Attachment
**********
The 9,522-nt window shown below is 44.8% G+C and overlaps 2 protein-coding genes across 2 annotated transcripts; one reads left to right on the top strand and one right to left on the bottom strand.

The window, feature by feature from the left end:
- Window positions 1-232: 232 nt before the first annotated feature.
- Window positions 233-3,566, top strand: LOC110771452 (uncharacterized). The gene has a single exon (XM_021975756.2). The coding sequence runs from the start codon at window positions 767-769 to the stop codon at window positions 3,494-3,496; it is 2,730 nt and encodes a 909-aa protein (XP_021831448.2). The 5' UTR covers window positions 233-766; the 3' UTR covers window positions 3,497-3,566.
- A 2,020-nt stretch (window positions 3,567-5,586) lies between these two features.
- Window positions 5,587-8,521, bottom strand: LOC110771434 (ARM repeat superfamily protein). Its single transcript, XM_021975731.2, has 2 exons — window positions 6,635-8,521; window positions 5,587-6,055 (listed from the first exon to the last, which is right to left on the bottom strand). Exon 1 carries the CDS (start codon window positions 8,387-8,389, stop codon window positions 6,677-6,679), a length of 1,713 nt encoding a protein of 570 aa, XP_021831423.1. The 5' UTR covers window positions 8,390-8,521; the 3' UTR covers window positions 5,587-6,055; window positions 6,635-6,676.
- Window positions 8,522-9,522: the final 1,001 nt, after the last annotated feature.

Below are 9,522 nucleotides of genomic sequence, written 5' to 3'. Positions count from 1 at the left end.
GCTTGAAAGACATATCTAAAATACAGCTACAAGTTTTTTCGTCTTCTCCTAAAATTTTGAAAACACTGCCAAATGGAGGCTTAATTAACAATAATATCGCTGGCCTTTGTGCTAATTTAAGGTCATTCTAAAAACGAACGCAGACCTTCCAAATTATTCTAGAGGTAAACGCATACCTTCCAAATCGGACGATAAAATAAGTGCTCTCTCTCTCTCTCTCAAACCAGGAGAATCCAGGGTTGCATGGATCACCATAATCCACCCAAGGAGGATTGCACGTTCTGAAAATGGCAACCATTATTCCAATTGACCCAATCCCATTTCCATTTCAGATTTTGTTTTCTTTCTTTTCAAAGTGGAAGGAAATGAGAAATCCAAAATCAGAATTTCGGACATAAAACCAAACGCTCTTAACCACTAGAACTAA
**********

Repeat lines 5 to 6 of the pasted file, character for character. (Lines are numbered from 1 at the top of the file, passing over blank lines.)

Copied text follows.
- A 2,020-nt stretch (window positions 3,567-5,586) lies between these two features.
- Window positions 5,587-8,521, bottom strand: LOC110771434 (ARM repeat superfamily protein). Its single transcript, XM_021975731.2, has 2 exons — window positions 6,635-8,521; window positions 5,587-6,055 (listed from the first exon to the last, which is right to left on the bottom strand). Exon 1 carries the CDS (start codon window positions 8,387-8,389, stop codon window positions 6,677-6,679), a length of 1,713 nt encoding a protein of 570 aa, XP_021831423.1. The 5' UTR covers window positions 8,390-8,521; the 3' UTR covers window positions 5,587-6,055; window positions 6,635-6,676.